Sales of existing homes rose a higher-than-expected 9.4% in September to a seasonally adjusted annualized rate of 6.54 million units, according to the National Association of Realtors. Sales were up 20.9% annually.
Sales could be more robust if there were more homes available. The inventory of homes for sale fell 19.2% annually to just 1.47 million homes for sale at the end of September. At the current sales pace that represents a 2.7-month supply. That is the lowest since the Realtors began tracking this metric in 1982.
Tight supply continues to push prices higher. The median price of an existing home sold in September was $311,800, a 14.8% gain compared with September 2019. That is a new high for this series, dating back to 1968. It is also an all-time high when adjusted for inflation.
"Americans are splurging on spending for housing," said Lawrence Yun, chief economist at the NAR, noting that they are also spending more on home improvements at retailers like Home Depot and Lowe's. "Home prices are simply rising too fast."
Yun said this could limit the opportunities for first-time buyers in the future. The first-time buyer share of the market fell to 31% in September from 33% in August.
Supply is weakest at the low end of the market, and that is where prices are rising fastest. The median is also being skewed higher because sales are stronger on the higher end of the market, where supply is less lean.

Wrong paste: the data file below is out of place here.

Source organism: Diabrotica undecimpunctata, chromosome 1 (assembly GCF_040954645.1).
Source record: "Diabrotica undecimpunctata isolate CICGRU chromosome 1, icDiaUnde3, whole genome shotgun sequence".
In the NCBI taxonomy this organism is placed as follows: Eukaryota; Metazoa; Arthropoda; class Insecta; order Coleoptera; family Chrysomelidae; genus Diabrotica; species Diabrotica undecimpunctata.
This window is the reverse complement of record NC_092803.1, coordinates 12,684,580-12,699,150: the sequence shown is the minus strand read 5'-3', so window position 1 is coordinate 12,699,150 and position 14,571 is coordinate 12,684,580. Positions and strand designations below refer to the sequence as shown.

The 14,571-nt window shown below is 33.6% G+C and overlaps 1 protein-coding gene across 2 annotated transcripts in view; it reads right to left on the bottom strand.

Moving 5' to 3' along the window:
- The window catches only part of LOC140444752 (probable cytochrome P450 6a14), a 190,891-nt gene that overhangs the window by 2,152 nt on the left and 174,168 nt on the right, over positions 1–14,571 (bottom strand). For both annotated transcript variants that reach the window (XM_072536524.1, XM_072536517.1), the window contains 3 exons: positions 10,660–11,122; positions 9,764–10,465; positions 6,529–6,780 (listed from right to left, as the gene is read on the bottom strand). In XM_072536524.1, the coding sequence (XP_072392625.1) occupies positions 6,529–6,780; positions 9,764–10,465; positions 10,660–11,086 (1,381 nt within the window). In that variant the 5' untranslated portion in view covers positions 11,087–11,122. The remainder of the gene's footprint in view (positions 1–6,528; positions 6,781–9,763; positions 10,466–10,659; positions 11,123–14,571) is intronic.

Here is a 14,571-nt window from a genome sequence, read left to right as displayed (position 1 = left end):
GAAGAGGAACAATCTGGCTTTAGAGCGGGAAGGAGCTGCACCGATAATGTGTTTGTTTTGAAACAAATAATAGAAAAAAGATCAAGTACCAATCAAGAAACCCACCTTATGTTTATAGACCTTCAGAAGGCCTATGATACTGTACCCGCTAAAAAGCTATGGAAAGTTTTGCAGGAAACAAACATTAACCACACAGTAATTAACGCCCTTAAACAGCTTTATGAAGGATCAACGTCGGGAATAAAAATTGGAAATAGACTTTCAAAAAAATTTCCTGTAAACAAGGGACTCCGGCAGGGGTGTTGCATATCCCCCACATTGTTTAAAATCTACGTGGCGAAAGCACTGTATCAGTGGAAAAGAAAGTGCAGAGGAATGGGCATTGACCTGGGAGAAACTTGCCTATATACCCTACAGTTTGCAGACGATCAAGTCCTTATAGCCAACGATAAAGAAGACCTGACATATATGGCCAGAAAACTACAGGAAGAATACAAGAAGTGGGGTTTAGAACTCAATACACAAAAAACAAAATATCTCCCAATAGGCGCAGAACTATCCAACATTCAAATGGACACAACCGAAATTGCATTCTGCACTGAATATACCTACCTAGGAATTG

Prices are also driven by low mortgage rates, which give buyers more purchasing power. Mortgage rates set record lows in September but had actually popped slightly higher in August, when a lot of these contracts were signed. Rates are still, however, historically low and have been for most of the year. Rates were about a full percentage point higher last year.
Interestingly, vacation and resort home sales were up 34% annually, as more people move wherever they want in the work- and school-from-home culture of the coronavirus pandemic.
Regionally, existing home sales in the Northeast jumped 16.2%, recording an annual rate of 860,000, a 22.9% increase from a year ago. The median price in the Northeast was $354,600, up 17.8% from September 2019.
Sales rose 7.1% in the Midwest to an annual rate of 1,510,000 in September, up 19.8% from a year ago. The median price in the Midwest was $243,100, a 14.8% increase from September 2019.
Sales in the South climbed 8.5% to an annual rate of 2.8 million in September, up 22.3% from the same time one year ago. The median price in the South was $266,900, a 13% increase from a year ago.
Sales in the West rose 9.6% to an annual rate of 1,370,000 in September, an 18.1% increase from a year ago. The median price in the West was $470,800, up 17.1% from September 2019.
Sales of newly built homes in August were a stunning 43% higher annually, but the supply of those homes is also unusually low. Builders are having trouble keeping up with demand. They are also raising prices to keep pace with cost increases for land, labor and materials.
Correction: Sales of existing homes rose 9.4% in September, according to the National Association of Realtors. An earlier version misstated the figure.